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    From the SERV user manual:

    SERV is a bit-serial CPU which means that the internal datapath is one bit wide.

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      This is pretty amazing! The CPU core, admittedly without register file, takes less logic than many of my simple cores that perform much more mundane tasks.

      The presented applications, i.e. deeply embedded CPUs are also intriguing. A difference to most other deeply embedded processors is that RISC-V is a pretty generous architecture compared to e.g. an 8051 or a TMS1000, with many and wide registers. I am not sure, though, that the benefits can be upheld when looking at the processor paired with a memory, I/O and program storage.

      Nevertheless, a really cool project.

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        Yes; to put a number to it, the first linked introductory video shows claims to implement the core on an Xilinx Artix 7 for 130 LUTs plus 206 Flip-Flops, plus memory (but the register file can be stored in the same block RAM holding code and data memory.)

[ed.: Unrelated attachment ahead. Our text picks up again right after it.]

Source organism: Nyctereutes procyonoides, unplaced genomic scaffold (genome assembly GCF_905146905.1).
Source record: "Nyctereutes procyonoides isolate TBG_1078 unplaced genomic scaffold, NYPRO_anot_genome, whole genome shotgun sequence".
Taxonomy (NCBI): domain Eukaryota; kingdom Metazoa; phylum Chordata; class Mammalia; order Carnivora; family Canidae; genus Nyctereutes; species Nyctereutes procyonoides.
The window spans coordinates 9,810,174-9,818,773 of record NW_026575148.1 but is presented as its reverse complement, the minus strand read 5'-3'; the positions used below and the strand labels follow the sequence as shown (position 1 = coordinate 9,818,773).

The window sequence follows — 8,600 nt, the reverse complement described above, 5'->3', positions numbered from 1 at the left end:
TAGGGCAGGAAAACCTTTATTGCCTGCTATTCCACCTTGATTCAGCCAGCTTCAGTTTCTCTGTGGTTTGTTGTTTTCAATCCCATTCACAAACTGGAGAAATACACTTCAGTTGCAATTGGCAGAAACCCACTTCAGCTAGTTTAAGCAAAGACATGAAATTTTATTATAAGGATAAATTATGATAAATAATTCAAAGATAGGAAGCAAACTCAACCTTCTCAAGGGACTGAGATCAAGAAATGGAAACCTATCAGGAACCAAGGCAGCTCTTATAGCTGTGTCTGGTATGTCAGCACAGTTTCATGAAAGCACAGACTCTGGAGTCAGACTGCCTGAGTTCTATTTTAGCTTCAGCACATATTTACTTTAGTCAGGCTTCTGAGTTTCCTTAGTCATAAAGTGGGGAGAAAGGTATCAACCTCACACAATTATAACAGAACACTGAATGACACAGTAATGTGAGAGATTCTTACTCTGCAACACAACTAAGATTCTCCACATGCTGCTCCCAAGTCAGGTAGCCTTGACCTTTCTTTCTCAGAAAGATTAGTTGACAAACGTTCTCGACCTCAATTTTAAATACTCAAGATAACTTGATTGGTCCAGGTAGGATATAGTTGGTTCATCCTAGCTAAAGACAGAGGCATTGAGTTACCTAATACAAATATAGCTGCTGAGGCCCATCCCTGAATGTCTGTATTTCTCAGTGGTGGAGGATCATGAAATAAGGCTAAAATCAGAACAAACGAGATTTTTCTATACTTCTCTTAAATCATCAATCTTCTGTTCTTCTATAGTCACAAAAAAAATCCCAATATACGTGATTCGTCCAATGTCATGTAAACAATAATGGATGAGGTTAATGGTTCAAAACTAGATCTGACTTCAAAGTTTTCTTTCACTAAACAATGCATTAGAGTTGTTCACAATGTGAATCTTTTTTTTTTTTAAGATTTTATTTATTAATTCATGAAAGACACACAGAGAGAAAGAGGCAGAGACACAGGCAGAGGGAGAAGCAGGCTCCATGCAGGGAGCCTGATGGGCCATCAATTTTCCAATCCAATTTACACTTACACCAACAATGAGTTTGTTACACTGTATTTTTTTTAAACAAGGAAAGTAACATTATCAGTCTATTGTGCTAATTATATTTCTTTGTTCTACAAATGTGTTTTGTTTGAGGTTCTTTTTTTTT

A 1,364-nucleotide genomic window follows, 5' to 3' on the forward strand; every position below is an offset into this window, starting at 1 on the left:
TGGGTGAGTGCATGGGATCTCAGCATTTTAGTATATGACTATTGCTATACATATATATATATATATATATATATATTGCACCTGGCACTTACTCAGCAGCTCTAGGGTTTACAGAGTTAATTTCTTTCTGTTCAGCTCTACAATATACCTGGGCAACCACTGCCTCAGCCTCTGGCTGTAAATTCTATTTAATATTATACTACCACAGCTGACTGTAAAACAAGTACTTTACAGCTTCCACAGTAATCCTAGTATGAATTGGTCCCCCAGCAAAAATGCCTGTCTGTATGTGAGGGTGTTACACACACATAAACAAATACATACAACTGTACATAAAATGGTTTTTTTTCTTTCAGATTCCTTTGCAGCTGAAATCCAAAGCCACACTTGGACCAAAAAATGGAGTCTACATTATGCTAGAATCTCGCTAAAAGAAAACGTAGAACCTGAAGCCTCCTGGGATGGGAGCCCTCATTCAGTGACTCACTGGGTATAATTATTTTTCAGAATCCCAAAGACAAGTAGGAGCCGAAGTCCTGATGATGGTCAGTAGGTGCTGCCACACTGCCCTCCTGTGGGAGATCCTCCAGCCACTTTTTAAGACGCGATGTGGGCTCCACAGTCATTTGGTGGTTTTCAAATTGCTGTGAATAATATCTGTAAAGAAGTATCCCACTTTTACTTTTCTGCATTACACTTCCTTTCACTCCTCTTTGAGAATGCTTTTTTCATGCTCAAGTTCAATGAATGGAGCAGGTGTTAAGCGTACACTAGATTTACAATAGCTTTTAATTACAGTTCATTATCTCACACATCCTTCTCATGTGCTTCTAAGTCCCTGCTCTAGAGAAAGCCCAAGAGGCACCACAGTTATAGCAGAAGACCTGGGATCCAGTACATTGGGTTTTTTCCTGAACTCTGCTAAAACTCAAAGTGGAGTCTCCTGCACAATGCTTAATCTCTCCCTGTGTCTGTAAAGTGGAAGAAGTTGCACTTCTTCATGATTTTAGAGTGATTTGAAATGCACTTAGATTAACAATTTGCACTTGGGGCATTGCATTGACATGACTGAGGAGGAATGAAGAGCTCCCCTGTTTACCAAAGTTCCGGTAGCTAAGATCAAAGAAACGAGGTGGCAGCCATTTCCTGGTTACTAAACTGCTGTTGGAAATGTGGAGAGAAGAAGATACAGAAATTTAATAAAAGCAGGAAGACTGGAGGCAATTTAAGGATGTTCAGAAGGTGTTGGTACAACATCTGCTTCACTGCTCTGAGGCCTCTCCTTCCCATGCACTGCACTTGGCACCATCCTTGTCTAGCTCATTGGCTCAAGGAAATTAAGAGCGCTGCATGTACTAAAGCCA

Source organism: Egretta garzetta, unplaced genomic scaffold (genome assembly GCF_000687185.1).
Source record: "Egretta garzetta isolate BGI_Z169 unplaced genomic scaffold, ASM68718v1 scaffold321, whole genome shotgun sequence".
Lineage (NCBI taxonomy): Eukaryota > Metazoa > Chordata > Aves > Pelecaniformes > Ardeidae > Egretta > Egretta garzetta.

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          Thanks for pointing out that the code/data memory and the register file can be colocated. This is certainly attractive to keep the whole system resource usage down.

          I just realized that the external register file, especially if done with block RAM, lends itself to implement hardware supported threads or something similar to hyperthreading. By changing a base pointer into the RAM, the CPU can have multiple register files, with one of them being active at any given time.

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            Many of the applications for a CPU like this don’t need any state outside of the CPU registers – especially as RISC-V lets you do multiple levels of subroutine call without touching RAM if you manually allocate different registers and a different return address register for each function (which means programming in asm not C). A lot of 8051 / PIC / AVR have been sold without any RAM (or with RAM == memory mapped registers)